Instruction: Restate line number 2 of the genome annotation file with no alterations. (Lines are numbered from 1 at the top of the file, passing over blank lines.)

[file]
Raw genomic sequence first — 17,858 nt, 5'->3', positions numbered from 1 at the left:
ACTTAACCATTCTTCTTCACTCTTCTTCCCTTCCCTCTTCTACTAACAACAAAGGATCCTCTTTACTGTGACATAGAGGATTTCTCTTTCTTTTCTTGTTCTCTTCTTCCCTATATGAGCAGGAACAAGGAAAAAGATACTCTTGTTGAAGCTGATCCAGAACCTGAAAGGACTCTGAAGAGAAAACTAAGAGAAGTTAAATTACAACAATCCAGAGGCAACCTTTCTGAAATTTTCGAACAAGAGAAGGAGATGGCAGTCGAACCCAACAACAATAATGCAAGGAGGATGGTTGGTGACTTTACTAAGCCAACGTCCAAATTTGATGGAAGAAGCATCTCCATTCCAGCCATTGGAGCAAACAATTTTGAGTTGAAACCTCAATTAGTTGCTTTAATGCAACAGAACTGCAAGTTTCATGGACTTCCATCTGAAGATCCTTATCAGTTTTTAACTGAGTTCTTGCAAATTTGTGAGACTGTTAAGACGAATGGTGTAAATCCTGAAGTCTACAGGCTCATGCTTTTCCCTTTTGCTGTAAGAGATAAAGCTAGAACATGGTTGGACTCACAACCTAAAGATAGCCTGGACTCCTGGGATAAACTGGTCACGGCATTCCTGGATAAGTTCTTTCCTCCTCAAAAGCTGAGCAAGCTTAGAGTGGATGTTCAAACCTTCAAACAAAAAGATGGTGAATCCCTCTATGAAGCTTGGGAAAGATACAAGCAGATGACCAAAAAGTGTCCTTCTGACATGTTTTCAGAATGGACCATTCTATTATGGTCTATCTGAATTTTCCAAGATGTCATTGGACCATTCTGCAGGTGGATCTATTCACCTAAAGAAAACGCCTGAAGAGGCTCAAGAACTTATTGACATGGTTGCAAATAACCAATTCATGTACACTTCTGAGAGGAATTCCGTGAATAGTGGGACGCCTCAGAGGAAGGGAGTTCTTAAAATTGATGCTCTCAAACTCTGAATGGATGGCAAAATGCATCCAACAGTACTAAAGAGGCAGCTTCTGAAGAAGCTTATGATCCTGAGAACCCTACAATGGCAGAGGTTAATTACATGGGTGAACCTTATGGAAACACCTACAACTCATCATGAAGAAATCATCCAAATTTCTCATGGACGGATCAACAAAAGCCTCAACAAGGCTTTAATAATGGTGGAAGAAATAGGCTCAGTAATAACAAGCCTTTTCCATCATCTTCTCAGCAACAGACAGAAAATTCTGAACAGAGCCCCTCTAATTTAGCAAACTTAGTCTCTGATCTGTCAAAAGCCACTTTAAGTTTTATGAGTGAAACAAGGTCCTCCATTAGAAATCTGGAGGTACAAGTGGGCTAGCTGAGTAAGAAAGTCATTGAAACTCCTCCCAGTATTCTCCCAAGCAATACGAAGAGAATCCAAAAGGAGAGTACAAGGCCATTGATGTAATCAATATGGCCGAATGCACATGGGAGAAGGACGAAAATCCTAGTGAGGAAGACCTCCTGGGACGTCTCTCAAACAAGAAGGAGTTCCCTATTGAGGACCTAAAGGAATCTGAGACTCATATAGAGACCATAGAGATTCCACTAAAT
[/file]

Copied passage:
ACTTAACCATTCTTCTTCACTCTTCTTCCCTTCCCTCTTCTACTAACAACAAAGGATCCTCTTTACTGTGACATAGAGGATTTCTCTTTCTTTTCTTGTTCTCTTCTTCCCTATATGAGCAGGAACAAGGAAAAAGATACTCTTGTTGAAGCTGATCCAGAACCTGAAAGGACTCTGAAGAGAAAACTAAGAGAAGTTAAATTACAACAATCCAGAGGCAACCTTTCTGAAATTTTCGAACAAGAGAAGGAGATGGCAGTCGAACCCAACAACAATAATGCAAGGAGGATGGTTGGTGACTTTACTAAGCCAACGTCCAAATTTGATGGAAGAAGCATCTCCATTCCAGCCATTGGAGCAAACAATTTTGAGTTGAAACCTCAATTAGTTGCTTTAATGCAACAGAACTGCAAGTTTCATGGACTTCCATCTGAAGATCCTTATCAGTTTTTAACTGAGTTCTTGCAAATTTGTGAGACTGTTAAGACGAATGGTGTAAATCCTGAAGTCTACAGGCTCATGCTTTTCCCTTTTGCTGTAAGAGATAAAGCTAGAACATGGTTGGACTCACAACCTAAAGATAGCCTGGACTCCTGGGATAAACTGGTCACGGCATTCCTGGATAAGTTCTTTCCTCCTCAAAAGCTGAGCAAGCTTAGAGTGGATGTTCAAACCTTCAAACAAAAAGATGGTGAATCCCTCTATGAAGCTTGGGAAAGATACAAGCAGATGACCAAAAAGTGTCCTTCTGACATGTTTTCAGAATGGACCATTCTATTATGGTCTATCTGAATTTTCCAAGATGTCATTGGACCATTCTGCAGGTGGATCTATTCACCTAAAGAAAACGCCTGAAGAGGCTCAAGAACTTATTGACATGGTTGCAAATAACCAATTCATGTACACTTCTGAGAGGAATTCCGTGAATAGTGGGACGCCTCAGAGGAAGGGAGTTCTTAAAATTGATGCTCTCAAACTCTGAATGGATGGCAAAATGCATCCAACAGTACTAAAGAGGCAGCTTCTGAAGAAGCTTATGATCCTGAGAACCCTACAATGGCAGAGGTTAATTACATGGGTGAACCTTATGGAAACACCTACAACTCATCATGAAGAAATCATCCAAATTTCTCATGGACGGATCAACAAAAGCCTCAACAAGGCTTTAATAATGGTGGAAGAAATAGGCTCAGTAATAACAAGCCTTTTCCATCATCTTCTCAGCAACAGACAGAAAATTCTGAACAGAGCCCCTCTAATTTAGCAAACTTAGTCTCTGATCTGTCAAAAGCCACTTTAAGTTTTATGAGTGAAACAAGGTCCTCCATTAGAAATCTGGAGGTACAAGTGGGCTAGCTGAGTAAGAAAGTCATTGAAACTCCTCCCAGTATTCTCCCAAGCAATACGAAGAGAATCCAAAAGGAGAGTACAAGGCCATTGATGTAATCAATATGGCCGAATGCACATGGGAGAAGGACGAAAATCCTAGTGAGGAAGACCTCCTGGGACGTCTCTCAAACAAGAAGGAGTTCCCTATTGAGGACCTAAAGGAATCTGAGACTCATATAGAGACCATAGAGATTCCACTAAAT